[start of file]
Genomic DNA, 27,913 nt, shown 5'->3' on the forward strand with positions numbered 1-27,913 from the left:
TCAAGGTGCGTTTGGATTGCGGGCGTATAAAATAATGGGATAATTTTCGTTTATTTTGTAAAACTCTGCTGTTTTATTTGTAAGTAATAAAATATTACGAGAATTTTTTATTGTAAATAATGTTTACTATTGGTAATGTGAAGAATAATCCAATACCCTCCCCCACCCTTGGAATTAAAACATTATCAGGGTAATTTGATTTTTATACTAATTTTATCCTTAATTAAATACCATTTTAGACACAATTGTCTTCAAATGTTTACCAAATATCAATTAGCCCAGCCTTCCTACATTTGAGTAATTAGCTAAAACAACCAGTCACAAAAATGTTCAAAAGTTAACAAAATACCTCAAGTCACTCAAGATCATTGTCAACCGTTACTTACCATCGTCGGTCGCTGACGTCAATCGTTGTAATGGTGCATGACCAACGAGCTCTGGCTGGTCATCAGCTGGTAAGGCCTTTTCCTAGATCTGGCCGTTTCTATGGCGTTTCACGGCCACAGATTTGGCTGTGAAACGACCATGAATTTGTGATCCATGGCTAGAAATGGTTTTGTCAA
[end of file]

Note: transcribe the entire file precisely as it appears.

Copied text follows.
Genomic DNA, 27,913 nt, shown 5'->3' on the forward strand with positions numbered 1-27,913 from the left:
TCAAGGTGCGTTTGGATTGCGGGCGTATAAAATAATGGGATAATTTTCGTTTATTTTGTAAAACTCTGCTGTTTTATTTGTAAGTAATAAAATATTACGAGAATTTTTTATTGTAAATAATGTTTACTATTGGTAATGTGAAGAATAATCCAATACCCTCCCCCACCCTTGGAATTAAAACATTATCAGGGTAATTTGATTTTTATACTAATTTTATCCTTAATTAAATACCATTTTAGACACAATTGTCTTCAAATGTTTACCAAATATCAATTAGCCCAGCCTTCCTACATTTGAGTAATTAGCTAAAACAACCAGTCACAAAAATGTTCAAAAGTTAACAAAATACCTCAAGTCACTCAAGATCATTGTCAACCGTTACTTACCATCGTCGGTCGCTGACGTCAATCGTTGTAATGGTGCATGACCAACGAGCTCTGGCTGGTCATCAGCTGGTAAGGCCTTTTCCTAGATCTGGCCGTTTCTATGGCGTTTCACGGCCACAGATTTGGCTGTGAAACGACCATGAATTTGTGATCCATGGCTAGAAATGGTTTTGTCAA